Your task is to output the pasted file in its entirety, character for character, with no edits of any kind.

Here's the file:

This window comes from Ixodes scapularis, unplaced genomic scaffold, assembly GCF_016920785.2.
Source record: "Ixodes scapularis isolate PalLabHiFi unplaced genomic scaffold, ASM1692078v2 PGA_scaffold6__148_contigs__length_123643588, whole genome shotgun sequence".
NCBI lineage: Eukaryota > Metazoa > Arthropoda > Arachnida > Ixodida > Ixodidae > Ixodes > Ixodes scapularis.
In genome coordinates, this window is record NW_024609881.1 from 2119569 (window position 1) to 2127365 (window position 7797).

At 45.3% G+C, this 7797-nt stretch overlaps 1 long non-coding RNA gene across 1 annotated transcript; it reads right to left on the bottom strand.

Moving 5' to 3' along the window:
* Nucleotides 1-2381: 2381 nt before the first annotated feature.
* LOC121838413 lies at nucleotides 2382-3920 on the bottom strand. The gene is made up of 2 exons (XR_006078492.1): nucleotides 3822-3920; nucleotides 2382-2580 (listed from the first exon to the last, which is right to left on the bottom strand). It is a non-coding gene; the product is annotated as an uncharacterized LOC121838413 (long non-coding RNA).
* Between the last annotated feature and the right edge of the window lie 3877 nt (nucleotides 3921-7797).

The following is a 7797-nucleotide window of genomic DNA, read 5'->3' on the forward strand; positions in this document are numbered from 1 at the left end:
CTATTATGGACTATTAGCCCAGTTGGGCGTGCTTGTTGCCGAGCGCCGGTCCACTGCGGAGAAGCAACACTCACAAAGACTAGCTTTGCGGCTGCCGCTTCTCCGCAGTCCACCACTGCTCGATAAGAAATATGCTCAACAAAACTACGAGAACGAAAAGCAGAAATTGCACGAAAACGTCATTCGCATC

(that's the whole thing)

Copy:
This window comes from Ixodes scapularis, unplaced genomic scaffold, assembly GCF_016920785.2.
Source record: "Ixodes scapularis isolate PalLabHiFi unplaced genomic scaffold, ASM1692078v2 PGA_scaffold6__148_contigs__length_123643588, whole genome shotgun sequence".
NCBI lineage: Eukaryota > Metazoa > Arthropoda > Arachnida > Ixodida > Ixodidae > Ixodes > Ixodes scapularis.
In genome coordinates, this window is record NW_024609881.1 from 2119569 (window position 1) to 2127365 (window position 7797).

At 45.3% G+C, this 7797-nt stretch overlaps 1 long non-coding RNA gene across 1 annotated transcript; it reads right to left on the bottom strand.

Moving 5' to 3' along the window:
* Nucleotides 1-2381: 2381 nt before the first annotated feature.
* LOC121838413 lies at nucleotides 2382-3920 on the bottom strand. The gene is made up of 2 exons (XR_006078492.1): nucleotides 3822-3920; nucleotides 2382-2580 (listed from the first exon to the last, which is right to left on the bottom strand). It is a non-coding gene; the product is annotated as an uncharacterized LOC121838413 (long non-coding RNA).
* Between the last annotated feature and the right edge of the window lie 3877 nt (nucleotides 3921-7797).

The following is a 7797-nucleotide window of genomic DNA, read 5'->3' on the forward strand; positions in this document are numbered from 1 at the left end:
CTATTATGGACTATTAGCCCAGTTGGGCGTGCTTGTTGCCGAGCGCCGGTCCACTGCGGAGAAGCAACACTCACAAAGACTAGCTTTGCGGCTGCCGCTTCTCCGCAGTCCACCACTGCTCGATAAGAAATATGCTCAACAAAACTACGAGAACGAAAAGCAGAAATTGCACGAAAACGTCATTCGCATC